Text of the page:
The Major discovers that Soga had false memories of what happened in the war, probably due to the same virus that affected her memories. When Soga learns the truth he kills himself. VV is infected by the virus and is killed before she can steal secret army intelligence. At the end of the show, the Major promises to get Batou and his pals released from prison if he joins her team.
Border 3: Ghost Tears (2014)
Detective Togusa investigates the suspicious death of another detective killed by an explosion at a dam. Meanwhile the Major’s growing team of special operatives is given the job of stopping a terrorist cell. When they apprehend the bad guys, the Major finds that their ghosts are infected with a familiar-looking virus.
The Major’s boyfriend (yes she has a boyfriend in this one), Akira Hose, is a prosthetics specialist somehow wrapped up in the dam explosion and the production of special ‘Ariel’ model mermaid legs. An overly complex conspiracy is uncovered which involves a domestic weapons manufacturer, weapons smugglers, explosive prosthetics and the Fire-Starter virus. When the dust settles, the Major asks the very human Detective Togusa to join her team.
There’s a neat subplot involving tattoos and an old gun that the Major used in the war which provides some unseen back-story of the kind of role she played as a wizard-class hacker in the war.
Border 4: Ghost Stands Alone (2014)
At Christmas-time demos are held against foreign control of water supplies. Aramaki gets a tip-off about a terrorist group targeting a particular building, but the Riot Squad sent to protect the area open fire on the protestors and then on themselves. The Major suspects that the Fire-Starter cyber-brain virus is the cause.
Batou captures a confused full-cyborg girl called Emma during massacre. Colonel Hozumi of Army intelligence wants to detain her for testing but Aramaki says no. Emma is found to have been under Colonel Hozumi’s command. Her cyber-brain has been hacked by ‘The Scarecrow’ and she refers to herself as ‘The Tinman’. Who the Wizard of Oz is is left to the viewers imagination.
After some fun and games, Hozumi manages to kill Emma, but not before she’s merged ghosts with the Scarecrow’s and taken control an impressive-looking big-ass multi-legged tank. When the tank is eventually stopped by the Major with the help of the team’s funny spider-like Logicomas on a dock-side, a cyborg walks from out of the burning carcass toward the sea. There’s some nice artistic renditions of a tin man and a scarecrow in cyberspace which are cut short as the cyborg is destroyed by an artillery strike from a battleship. Unexpectedly, Hozumi’s helicopter is blown up too. However, Hozumi’s cyber-brain is somehow retrieved from the wreckage and taken into custody.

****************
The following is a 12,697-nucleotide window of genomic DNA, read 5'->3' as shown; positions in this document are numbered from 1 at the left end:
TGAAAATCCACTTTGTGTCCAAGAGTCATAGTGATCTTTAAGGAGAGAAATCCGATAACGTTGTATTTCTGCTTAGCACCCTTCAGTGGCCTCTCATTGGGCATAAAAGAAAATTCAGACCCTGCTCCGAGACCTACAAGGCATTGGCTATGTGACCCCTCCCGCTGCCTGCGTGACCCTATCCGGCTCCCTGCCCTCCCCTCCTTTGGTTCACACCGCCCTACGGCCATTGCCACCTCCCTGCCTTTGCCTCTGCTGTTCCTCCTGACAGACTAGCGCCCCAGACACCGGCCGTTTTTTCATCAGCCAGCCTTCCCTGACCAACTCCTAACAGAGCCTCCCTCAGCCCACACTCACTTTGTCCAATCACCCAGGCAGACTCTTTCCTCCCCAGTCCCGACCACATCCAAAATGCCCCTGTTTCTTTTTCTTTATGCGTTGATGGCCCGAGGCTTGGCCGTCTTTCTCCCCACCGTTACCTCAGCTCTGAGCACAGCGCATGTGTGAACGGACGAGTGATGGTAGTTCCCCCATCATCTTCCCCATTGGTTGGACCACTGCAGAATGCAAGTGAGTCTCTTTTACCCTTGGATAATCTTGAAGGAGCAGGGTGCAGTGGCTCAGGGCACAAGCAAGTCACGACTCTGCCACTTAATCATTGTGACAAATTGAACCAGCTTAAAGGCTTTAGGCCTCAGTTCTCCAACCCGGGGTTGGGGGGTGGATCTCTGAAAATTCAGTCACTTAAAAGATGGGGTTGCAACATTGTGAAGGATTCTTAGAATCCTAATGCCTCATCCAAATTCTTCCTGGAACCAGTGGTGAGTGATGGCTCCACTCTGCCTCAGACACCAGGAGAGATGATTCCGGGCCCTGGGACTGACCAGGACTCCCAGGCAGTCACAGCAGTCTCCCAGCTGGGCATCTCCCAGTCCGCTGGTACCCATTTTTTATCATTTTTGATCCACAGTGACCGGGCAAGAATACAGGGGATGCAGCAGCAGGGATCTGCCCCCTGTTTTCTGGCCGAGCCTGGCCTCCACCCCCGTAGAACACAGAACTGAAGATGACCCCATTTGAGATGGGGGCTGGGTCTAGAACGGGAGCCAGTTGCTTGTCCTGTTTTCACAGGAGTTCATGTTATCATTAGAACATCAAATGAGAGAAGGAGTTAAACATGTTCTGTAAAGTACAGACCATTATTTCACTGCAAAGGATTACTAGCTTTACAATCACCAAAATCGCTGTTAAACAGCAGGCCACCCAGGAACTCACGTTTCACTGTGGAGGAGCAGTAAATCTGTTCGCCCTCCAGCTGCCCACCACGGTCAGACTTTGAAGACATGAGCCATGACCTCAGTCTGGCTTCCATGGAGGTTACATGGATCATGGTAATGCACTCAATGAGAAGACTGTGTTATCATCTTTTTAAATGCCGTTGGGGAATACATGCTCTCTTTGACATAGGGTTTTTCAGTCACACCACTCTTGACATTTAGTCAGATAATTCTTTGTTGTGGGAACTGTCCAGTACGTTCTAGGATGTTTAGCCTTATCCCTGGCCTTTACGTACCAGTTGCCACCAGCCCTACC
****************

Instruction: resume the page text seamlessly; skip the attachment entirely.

Border 5: Pyrophoric Cult (2015)
At the start of this elusive chapter, we see a mysterious chap use a silvery orb (like something out of Assassin’s Creed) to trigger an Ariel-related explosion on a passenger jet as it flies overhead. When Togusa and Batou go to an apartment as part of Section 9’s investigation, they run into US agents. The Major subsequently meets their boss Jeril, in what looks like the familiar body of VV. Jeril is from US Army intelligence and also wants to apprehend Pyromaniac, the Fire-Starter virus-broker.
The Major agrees to work with Jeril on the condition that she can question what’s left of Hozumi about the virus. Unfortunately, Pyromaniac ghost-hacks everyone from within the army hospital complex. The Major traces his signal and they capture him. Easy eh? Maybe too easy. Reminded me of Skyfall.
Once he’s got the access codes he wanted the Pyromaniac escapes with some unseen help from Kurutsu. The Major tries to move Hozumi from the hospital to the courthouse but Pyromaniac attacks. The team is cornered in a deserted US base facing seemingly superior firepower from a huge attack helicopter.
During the ensuing battle, the Major meets Pyromaniac in VR. He gets his come-uppance and Kurutsu gets the orb which is somewhat of a McGuffin. At the end of the show she says she has finished refining the virus. She still hasn’t finished buttoning up her blouse properly, so can we believe her claims? The major is congratulated by the Prime Minister of Japan and the New Movie is ready to roll.
Ghost in the Shell: The New Movie
Ghost in the Shell: The New Movie continues the plot of the Pyrophoric Cult episodes. The original 1995 movie’s plot follows directly after this movie.
When the ghost-infecting Fire-Starter virus continues to spread across multiple cyber-brains and a bomb goes off killing the Prime Minister, Aramaki asks the Major to investigate. The Major’s elite team delve deeper and deeper into the complex conspiracy. They uncover further government corruption and the familiar shadows of the virus-broker who needs to be stopped.
The storyline is typically complex and is very much more reminiscent of the S.A.C. TV series despite it being a prequel to the 1995 movie. There is very little philosophical musing from the Major which does seem to be at odds with the themes of the original movie and Innocence. There’s also rather a lot of paying homage to the original film which kind of feels overdone – especially since Hollywood did it’s thing. Shit, I mentioned it…
It’s probably best to say that Arise and GiTS: The New Movie are for die-hard fans only and that those die-hard fans need to be accepting of the directorial choices that have been made. On too close an examination of ‘Ghost 4’, the fact that the voice-actors were all swapped out to give the show a new youthful feel is the least of (G)its problems…